Washington (CNN) -- Back in home districts for a week and eager to tout some accomplishments in Washington, many members of Congress are praising a newly passed bill they say protects the military.
But in reality the measure to reverse most military retirement cuts is the legislative equivalent of a cocaine hit: a feel-good high that obscures current problems, makes future issues worse (for the Pentagon and taxpayers) and sends one of the best signals yet that Congress is nowhere near making the tough decisions needed to avoid the financial storm set to crash on the federal budget in just a few years.
"It's what we ridicule all the time," an unhappy Sen. Jeff Flake, R-Arizona, told me as he left the final vote on the military bill Wednesday. Flake was one of just three senators who voted no, despite a chorus of criticism with the way the bill was funded.
The measure rolls back a gradual 1% cut in military pensions. (It rolls back that cut for anyone who joined the military before this year.) It pays for that by tacking on one more year of across-the-board, or sequester, cuts to Medicare 10 years from now.
The money may not exist
"Spend now, pay later, " Flake concluded. "It never happens."
Among the hefty issues with the bill is that it pays to end a problem now with money that won't arrive for a decade. In some ways, it is like buying a house today based on income you expect to get 10 years from now.
Homeowners couldn't do that, but lawmakers can because they operate in 10-year budget windows. That allows them to access money on paper now that won't be tangible for years to come. But that practice can be risky.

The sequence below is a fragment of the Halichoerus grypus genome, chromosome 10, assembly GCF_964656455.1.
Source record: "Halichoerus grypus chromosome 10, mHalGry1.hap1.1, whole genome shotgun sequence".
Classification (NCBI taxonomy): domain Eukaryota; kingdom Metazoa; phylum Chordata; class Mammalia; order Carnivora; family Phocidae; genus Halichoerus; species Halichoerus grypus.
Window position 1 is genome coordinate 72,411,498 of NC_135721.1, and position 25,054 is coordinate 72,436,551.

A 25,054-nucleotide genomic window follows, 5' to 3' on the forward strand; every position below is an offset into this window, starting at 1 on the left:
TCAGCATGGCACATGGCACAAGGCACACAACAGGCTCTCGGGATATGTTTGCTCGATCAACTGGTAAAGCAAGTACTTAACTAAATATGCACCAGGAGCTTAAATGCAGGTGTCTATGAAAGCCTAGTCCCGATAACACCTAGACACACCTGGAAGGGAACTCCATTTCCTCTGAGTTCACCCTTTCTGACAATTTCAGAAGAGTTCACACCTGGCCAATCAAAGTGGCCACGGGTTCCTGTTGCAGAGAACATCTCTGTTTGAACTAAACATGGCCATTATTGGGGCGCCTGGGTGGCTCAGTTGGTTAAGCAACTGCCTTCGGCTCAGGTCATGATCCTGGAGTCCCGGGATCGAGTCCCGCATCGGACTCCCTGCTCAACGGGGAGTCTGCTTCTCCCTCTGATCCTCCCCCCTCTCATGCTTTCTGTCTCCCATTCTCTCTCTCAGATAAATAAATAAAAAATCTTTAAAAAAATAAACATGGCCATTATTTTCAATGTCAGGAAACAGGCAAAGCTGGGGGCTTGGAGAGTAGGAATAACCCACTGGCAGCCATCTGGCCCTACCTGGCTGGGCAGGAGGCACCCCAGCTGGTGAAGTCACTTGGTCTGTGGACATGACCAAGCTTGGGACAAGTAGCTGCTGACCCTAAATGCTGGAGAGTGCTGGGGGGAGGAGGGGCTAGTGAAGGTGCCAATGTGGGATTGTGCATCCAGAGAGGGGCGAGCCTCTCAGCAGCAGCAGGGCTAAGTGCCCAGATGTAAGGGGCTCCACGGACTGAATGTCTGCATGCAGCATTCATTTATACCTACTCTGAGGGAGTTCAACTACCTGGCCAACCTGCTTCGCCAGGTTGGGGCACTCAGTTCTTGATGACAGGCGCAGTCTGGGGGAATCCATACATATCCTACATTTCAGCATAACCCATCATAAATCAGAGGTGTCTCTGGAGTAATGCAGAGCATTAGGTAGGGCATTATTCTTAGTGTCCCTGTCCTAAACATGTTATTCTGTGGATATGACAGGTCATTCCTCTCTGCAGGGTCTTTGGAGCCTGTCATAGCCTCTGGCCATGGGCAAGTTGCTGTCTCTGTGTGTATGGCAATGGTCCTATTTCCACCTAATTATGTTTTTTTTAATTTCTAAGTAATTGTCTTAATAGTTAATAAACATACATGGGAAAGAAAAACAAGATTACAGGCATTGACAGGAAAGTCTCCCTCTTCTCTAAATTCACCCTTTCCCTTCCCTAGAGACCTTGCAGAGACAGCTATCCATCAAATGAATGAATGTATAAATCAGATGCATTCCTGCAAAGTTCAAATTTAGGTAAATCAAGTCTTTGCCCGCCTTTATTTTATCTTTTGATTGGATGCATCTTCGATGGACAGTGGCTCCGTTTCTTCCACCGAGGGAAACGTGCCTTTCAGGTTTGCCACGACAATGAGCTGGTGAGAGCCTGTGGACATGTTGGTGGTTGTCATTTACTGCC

"We don't know what the future will look like," explained Marc Goldwein, senior policy director at the Committee for a Responsible Federal Budget. "We don't know if the (budget assumptions) are correct; we don't know who will be in Congress; we don't know who will be president."
Goldwein and the committee feel so strongly, the think tank included the idea of paying for short-term costs with money 10 years ahead in a chartbook it released last week of eight budget gimmicks.
Above all, we don't know if future Congresses will rethink the sequester cuts. And based on the past two years of cuts, parts of which have already been reversed, it would be stunning if lawmakers ahead left the sequester intact all the way until 2024.
Seeing it as 'fuzzy math' but voting yes anyway
There is some irony when you look at fiscal crusaders and this bill.
In the House, 199 Republicans voted against the debt ceiling suspension, which would not have directly changed the amount of government spending, only whether the government could pay for that spending.
But of those 199 anti-debt purists, only 16 voted no for the military retirement bill, even though some thought it could actually lead to increased spending because of its risky assumptions.
That military retirement bill, however, had a distinct advantage: It was short-term benefit for American troops and their families, a group with undeniable political support.
Some stalwart conservatives faced a tough decision. The night before the House vote on the military retirement bill, Arizona conservative Matt Salmon railed against the idea of paying for it with Medicare cuts in 10 years.
"If you believe we're ever going to really do that," Salmon said surrounded by a crowd of lawmakers and reporters, "I think it's fuzzy math to be honest with you. I think any (savings) that you push over two years out, you can't really guarantee any of that. It's a concept only."
He didn't trust the fund to be there in 10 years. But the next morning, Salmon voted for the measure anyway. His office posted a prominent release trumpeting his debt ceiling vote, but mentioned nothing about his decision on the military COLA. His spokeswoman did not respond to CNN's requests for an explanation of his vote.
This will hurt the military
The Pentagon faces a major money problem. Health and retirement costs are skyrocketing, which have led to a jump in personnel costs of more than 50% between 2001 and 2012 alone, according to the Pentagon, and are forecast to keep skyrocketing in coming decades.